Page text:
Predictability of oppositional defiant disorder and symptom dimensions in children and adolescents with ADHD combined type

Department of Child and Adolescent Psychiatry, University of Zurich, Switzerland.
Psychological Medicine (Impact Factor: 5.43). 04/2010; 40(12):2089-100. DOI: 10.1017/S0033291710000590
Source: PubMed

ABSTRACT Oppositional defiant disorder (ODD) is frequently co-occurring with attention deficit hyperactivity disorder (ADHD) in children and adolescents. Because ODD is a precursor of later conduct disorder (CD) and affective disorders, early diagnostic identification is warranted. Furthermore, the predictability of three recently confirmed ODD dimensions (ODD-irritable, ODD-headstrong and ODD-hurtful) may assist clinical decision making.
Receiver-operating characteristic (ROC) analysis was used in order to test the diagnostic accuracy of the Conners' Parent Rating Scale revised (CPRS-R) and the parent version of the Strength and Difficulties Questionnaire (PSDQ) in the prediction of ODD in a transnational sample of 1093 subjects aged 5-17 years from the International Multicentre ADHD Genetics study. In a second step, the prediction of three ODD dimensions by the same parent rating scales was assessed by backward linear regression analyses.
ROC analyses showed adequate diagnostic accuracy of the CPRS-R and the PSDQ in predicting ODD in this ADHD sample. Furthermore, the three-dimensional structure of ODD was confirmed by confirmatory factor analysis and the CPRS-R emotional lability scale significantly predicted the ODD irritable dimension.
The PSDQ and the CPRS-R are both suitable screening instruments in the identification of ODD. The emotional lability scale of the CPRS-R is an adequate predictor of irritability in youth referred for ADHD.

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Available from: Marcel Aebi, Aug 22, 2015
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    • "Theoretical considerations (Burke, Loeber, Lahey, & Rathouz, 2005; Wakschlag, Tolan, & Leventhal, 2010) underlie this hypothesis, as well as a host of recent evidence, that irritability shows stronger associations with emotional problems, rather than conduct problems or antisocial behaviors (Aebi et al., 2010; Rowe, Costello, Angold, Copeland, & Maughan, 2010; Stringaris, Cohen, Pine, & Leibenluft, 2009; Stringaris & Goodman , 2009a,b). The scales used for this previous research were generated ad hoc using items from existing instruments, rather than ones specifically designed, to measure irritability – these contained only a few items and had low internal consistency (Aebi et al., 2010; Stringaris & Goodman, 2009a,b). Here, we test the hypothesis that irritability will remain associated with emotional problems – but not with conduct problems – when controlling for other variables such as hyperactivity, peer problems, or prosocial behaviors. "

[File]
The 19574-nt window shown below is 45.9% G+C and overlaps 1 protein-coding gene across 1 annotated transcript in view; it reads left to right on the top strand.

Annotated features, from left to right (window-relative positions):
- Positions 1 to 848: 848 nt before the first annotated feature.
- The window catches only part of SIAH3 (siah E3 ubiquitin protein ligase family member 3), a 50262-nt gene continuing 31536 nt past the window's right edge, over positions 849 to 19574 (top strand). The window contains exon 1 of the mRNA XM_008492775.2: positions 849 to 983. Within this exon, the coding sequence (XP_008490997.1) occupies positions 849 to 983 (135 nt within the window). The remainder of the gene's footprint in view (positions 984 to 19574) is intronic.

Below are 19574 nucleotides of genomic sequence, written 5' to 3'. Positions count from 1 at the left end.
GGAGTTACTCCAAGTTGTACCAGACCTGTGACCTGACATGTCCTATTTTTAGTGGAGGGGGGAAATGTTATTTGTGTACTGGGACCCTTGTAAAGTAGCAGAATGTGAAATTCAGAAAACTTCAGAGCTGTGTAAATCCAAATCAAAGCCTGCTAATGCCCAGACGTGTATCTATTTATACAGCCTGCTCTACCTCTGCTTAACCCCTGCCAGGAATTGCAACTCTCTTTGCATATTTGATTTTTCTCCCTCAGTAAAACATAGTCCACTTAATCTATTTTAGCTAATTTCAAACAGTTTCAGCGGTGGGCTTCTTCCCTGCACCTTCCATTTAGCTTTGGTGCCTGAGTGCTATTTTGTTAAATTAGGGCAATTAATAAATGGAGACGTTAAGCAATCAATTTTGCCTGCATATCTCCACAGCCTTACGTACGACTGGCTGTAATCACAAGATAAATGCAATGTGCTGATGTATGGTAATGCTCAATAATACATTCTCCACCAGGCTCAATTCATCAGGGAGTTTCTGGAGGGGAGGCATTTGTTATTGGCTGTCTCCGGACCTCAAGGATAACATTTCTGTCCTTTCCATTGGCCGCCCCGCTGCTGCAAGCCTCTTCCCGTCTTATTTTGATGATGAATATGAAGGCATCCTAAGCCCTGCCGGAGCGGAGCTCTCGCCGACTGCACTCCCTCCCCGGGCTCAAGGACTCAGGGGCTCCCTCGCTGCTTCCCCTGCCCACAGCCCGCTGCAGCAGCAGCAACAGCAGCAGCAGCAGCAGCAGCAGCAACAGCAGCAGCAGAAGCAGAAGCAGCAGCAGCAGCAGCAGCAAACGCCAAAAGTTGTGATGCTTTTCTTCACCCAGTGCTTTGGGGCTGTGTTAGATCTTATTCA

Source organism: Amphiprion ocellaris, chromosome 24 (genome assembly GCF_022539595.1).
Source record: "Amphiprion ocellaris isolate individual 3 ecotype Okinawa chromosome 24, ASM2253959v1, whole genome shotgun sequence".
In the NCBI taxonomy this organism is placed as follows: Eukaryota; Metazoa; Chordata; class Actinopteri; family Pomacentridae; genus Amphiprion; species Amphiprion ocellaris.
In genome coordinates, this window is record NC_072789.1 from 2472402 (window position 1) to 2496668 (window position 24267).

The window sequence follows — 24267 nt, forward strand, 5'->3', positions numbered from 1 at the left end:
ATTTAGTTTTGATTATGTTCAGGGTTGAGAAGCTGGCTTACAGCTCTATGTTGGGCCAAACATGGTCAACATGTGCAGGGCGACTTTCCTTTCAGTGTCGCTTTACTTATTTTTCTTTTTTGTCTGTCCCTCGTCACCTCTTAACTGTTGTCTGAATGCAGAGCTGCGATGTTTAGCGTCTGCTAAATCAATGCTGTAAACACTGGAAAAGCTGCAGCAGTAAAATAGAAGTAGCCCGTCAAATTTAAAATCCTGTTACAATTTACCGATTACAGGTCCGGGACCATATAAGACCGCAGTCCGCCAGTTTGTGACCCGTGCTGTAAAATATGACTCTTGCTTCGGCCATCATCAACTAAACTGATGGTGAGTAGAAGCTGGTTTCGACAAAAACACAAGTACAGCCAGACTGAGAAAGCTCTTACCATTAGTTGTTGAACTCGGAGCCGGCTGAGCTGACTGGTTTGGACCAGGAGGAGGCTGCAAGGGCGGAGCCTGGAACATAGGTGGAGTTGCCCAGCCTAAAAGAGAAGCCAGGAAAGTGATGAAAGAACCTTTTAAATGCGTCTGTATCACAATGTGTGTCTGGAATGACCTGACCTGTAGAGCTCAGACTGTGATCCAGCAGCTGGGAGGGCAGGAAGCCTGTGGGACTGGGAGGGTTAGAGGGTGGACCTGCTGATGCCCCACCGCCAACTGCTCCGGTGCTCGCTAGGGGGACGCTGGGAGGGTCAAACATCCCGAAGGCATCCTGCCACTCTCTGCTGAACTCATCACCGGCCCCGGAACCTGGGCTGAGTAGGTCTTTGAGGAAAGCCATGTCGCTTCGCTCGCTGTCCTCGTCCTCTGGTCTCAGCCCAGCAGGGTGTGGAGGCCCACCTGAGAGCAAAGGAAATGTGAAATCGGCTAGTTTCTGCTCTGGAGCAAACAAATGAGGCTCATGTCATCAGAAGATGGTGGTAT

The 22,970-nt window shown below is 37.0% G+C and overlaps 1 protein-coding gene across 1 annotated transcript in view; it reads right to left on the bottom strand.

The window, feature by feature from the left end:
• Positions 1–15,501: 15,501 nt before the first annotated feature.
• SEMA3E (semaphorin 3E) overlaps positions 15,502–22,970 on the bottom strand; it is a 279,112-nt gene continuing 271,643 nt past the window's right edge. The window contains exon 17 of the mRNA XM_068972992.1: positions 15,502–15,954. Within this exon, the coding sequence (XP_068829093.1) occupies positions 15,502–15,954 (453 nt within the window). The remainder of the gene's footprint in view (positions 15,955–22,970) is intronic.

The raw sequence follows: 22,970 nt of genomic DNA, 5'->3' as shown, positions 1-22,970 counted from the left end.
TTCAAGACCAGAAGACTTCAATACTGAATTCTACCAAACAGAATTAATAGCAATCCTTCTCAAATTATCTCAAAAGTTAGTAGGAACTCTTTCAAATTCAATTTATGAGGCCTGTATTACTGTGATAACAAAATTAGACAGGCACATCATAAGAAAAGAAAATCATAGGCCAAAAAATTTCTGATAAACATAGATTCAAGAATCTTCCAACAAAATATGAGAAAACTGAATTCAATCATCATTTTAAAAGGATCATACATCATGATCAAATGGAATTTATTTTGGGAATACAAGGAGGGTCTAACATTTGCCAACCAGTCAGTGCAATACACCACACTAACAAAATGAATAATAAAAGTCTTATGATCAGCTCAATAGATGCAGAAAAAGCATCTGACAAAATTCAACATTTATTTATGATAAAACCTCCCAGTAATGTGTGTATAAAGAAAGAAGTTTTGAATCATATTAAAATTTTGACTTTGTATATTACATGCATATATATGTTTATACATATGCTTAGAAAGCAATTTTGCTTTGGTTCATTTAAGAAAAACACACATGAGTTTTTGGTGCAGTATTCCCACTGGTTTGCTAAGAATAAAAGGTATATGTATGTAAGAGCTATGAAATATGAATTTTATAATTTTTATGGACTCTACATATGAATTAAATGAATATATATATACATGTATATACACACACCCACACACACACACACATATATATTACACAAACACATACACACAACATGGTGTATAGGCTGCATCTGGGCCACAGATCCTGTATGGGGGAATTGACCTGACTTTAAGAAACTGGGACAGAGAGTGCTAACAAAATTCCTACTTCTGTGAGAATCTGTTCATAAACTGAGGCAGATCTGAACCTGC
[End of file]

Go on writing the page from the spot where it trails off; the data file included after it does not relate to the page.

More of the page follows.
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    ABSTRACT: Background Irritable mood has recently become a matter of intense scientific interest. Here, we present data from two samples, one from the United States and the other from the United Kingdom, demonstrating the clinical and research utility of the parent- and self-report forms of the Affective Reactivity Index (ARI), a concise dimensional measure of irritability. Methods The US sample (n = 218) consisted of children and adolescents recruited at the National Institute of Mental Health meeting criteria for bipolar disorder (BD, n = 39), severe mood dysregulation (SMD, n = 67), children at family risk for BD (n = 35), or were healthy volunteers (n = 77). The UK sample (n = 88) was comprised of children from a generic mental health setting and healthy volunteers from primary and secondary schools. Results Parent- and self-report scales of the ARI showed excellent internal consistencies and formed a single factor in the two samples. In the US sample, the ARI showed a gradation with irritability significantly increasing from healthy volunteers through to SMD. Irritability was significantly higher in SMD than in BD by parent-report, but this did not reach significance by self-report. In the UK sample, parent-rated irritability was differentially related to emotional problems. Conclusions Irritability can be measured using a concise instrument both in a highly specialized US, as well as a general UK child mental health setting.
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